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Filters on: Rule of law

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  • Sample of constitutional complaint for civil servants dismissed

    In its decision issued on 15 February the Constitutional Court ruled unanimously that the provisions on the unreasoned dismissal of civil servants are unconstitutional. However, the Court annulled the provisions only by 30 May 2011. The HHC stressed that those dismissed before 31 May 2011 may launch a constitutional complaint with the Constitutitonal Court, and has prepared a sample in order to help civil servants affected to submit their complaint.

  • The Third Wave – The New Constitution

    The Eötvös Károly Policy Institute, the Hungarian Civil Liberties Union and the Hungarian Helsinki Committee have examined the draft Constitution of Hungary submitted to the Parliament on 14 March 2011. According to the NGOs the draft Constitution undermines democratic political competition and makes political change more difficult by transforming institutional structures, weakens the system of checks and balances and alters the framework of the political community by extending the right to vote. The draft Constitution decreases the level of protection of fundamental rights and significantly limits the enforceability of these rights through curbing the Constitutional Court’s powers. Since there is no information available on the planned content of the acts of Parliament requiring a two-third majority to be adopted, it may be stated that the adoption of the new Constitution will be only the beginning of the constitution-making process, not the end of it.

  • Open letter to MEP József Szájer

    Open letter to MEP József Szájer by the Hungarian Helsinki Committee, the Hungarian Civil Liberties Union and the Eötvös Károly Institute concerning Mr Szájer’s blog post on the English translation of the  draft Constitution of Hungary.

  • Documents submitted to the EP by the Hungarian Government concerning the draft Constitution are misleading

    Three Hungarian NGOs, the Eötvös Károly Policy Institute, the HCLU and the HHC have submitted background materials to the leaders of the European Parliament groups concerning the draft Constitution of Hungary, such as the list of the most problematic substantive issues, a document drawing attention to those instances of erroneous or missing English translation of the draft text that concern the issues that are the gravest from the point of view of human rights and the rule of law, and comments on the background materials distributed to MEPs by the Hungarian Government.

  • The new Constitution of Hungary is unacceptable due to the deficiencies of the constitution-making process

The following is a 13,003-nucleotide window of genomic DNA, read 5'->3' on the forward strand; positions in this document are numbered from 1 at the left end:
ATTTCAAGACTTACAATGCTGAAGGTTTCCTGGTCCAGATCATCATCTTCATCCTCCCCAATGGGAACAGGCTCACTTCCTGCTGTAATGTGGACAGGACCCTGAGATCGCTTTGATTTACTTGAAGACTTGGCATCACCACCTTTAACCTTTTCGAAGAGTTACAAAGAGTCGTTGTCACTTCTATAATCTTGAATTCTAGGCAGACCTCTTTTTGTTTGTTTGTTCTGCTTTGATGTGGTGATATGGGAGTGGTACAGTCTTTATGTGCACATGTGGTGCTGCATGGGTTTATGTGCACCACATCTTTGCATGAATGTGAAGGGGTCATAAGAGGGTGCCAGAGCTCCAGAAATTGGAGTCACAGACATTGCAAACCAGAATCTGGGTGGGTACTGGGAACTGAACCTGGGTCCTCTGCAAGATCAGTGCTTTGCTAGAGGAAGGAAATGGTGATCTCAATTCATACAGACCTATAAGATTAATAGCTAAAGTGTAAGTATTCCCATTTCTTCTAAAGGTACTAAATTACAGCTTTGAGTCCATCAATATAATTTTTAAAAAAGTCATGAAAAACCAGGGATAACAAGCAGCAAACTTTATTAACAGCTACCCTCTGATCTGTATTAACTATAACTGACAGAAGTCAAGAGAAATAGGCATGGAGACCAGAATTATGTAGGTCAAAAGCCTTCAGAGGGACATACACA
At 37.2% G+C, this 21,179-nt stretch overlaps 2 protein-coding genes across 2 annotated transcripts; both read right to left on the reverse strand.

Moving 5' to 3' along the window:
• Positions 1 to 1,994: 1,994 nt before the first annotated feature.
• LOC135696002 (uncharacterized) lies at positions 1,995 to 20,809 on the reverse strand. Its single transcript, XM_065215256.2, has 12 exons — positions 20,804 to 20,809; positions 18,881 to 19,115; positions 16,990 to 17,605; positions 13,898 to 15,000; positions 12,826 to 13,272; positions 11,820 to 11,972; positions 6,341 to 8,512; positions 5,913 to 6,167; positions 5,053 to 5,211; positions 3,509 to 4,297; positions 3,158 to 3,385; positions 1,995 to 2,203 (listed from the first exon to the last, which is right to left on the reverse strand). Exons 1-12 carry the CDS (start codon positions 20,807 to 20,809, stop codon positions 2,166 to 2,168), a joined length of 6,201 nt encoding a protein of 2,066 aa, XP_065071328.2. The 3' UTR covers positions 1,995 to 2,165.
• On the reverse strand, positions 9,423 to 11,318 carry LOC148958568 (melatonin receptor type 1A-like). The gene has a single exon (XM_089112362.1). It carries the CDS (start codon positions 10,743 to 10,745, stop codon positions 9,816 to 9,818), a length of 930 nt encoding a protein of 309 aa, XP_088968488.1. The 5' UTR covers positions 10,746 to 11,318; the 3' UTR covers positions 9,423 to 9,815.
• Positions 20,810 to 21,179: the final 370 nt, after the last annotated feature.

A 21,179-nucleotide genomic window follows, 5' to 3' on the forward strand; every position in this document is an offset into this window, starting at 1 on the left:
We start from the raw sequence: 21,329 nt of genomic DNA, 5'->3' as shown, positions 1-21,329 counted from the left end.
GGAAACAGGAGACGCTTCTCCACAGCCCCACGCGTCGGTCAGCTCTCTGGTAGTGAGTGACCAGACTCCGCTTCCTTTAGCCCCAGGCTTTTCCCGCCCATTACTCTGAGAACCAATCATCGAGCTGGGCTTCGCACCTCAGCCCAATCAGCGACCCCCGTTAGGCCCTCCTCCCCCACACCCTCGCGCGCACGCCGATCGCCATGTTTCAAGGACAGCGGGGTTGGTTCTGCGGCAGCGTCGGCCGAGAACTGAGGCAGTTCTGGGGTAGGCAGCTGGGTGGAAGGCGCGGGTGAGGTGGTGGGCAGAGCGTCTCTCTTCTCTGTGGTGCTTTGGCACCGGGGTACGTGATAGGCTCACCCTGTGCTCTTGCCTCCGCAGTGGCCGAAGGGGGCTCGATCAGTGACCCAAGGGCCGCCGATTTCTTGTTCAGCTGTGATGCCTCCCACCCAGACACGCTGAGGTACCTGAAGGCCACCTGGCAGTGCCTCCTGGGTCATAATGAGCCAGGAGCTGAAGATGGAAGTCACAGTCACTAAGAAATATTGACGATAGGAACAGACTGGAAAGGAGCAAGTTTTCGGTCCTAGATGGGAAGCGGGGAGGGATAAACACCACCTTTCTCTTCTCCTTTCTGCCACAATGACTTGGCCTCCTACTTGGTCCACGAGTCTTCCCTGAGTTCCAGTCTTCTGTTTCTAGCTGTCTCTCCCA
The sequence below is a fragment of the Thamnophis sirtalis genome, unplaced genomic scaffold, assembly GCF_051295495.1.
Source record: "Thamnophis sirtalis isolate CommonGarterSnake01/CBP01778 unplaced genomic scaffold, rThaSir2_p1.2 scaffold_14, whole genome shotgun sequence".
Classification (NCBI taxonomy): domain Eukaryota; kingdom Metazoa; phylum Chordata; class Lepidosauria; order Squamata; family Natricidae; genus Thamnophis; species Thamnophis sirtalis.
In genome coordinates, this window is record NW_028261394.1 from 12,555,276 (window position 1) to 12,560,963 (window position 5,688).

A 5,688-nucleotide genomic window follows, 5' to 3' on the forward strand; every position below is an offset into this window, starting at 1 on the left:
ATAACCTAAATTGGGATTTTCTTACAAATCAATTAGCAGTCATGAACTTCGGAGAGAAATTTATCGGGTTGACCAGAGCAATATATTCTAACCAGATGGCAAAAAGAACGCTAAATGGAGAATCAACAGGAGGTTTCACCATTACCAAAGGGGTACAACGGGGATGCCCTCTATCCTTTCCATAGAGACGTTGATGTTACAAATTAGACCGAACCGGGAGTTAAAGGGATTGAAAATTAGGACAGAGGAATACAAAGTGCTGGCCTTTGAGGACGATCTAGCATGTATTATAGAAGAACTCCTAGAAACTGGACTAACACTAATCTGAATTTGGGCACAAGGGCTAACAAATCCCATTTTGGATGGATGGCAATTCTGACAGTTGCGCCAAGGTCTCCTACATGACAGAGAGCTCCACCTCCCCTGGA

The Eötvös Károly Institute, the Hungarian Civil Liberties Union and the Hungarian Helsinki Committee compiled a joint analysison the process of framing the new Constitution of Hungary. The three NGOs submitted their comments to the Venice Commission, the Council of Europe’s advisory body on constitutional matters, which will form an opinion in the near future on the process of framing the new Constitution of Hungary. According to the analysis, the current way of designing the Constitution makes one doubt whether this document will be worthy of being called the Constitution of Hungary. The NGOs claim that the need for a new Constitution was not supported by adequate reasons, the new Constitution has been prepared in secret, the open public debate and the debate of experts over the text was missed and due to procedural rules of adopting it, the new Constitution will be the product of one political party.

  • HHC: private pension law is unconstitutional

    The Hungarian Helsinki Committee requested the Constitutional Court to repeal the legal provisions setting out that those remaining members in private pension funds lose their future state pension. The private pension law was debated by the Constitutional Court for the first time this week.

  • Constitutional Court annuls rules on unreasoned dismissal for civil servants

    The Hungarian Helsinki Committee has also petitioned the Constitutional Court regarding the unjustified dismissal of civil servants. In its decision issued on 15 February the Constitutional Court ruled unanimously that the relevant provisions are unconstitutional. However, the Court annulled the provisions only by 30 May 2011. The HHC would like to stress that those dismissed before 31 May 2011 may launch a constitutional complaint with the Constitutitonal Court.

  • NGOs turn to Viviane Reding

    NGOs turn to the Viviane Reding, the European Commission’s Vice-President in charge of Justice, Fundamental Rights and Citizenship.

  • HHC: the deprivation of the rights of the Constitutional Court cannot be justified with financial reasons

    According to the Hungarian Helsinki Committee’s opinion measures taken against contracts, which run into good morality cannot be the ground for the unprecedented restriction of the Constitutional Court’s scope of authority. No Hungarian government is authorized to limit the tasks of the most important democratic  institution and disregard its decisions because of its current political interests.




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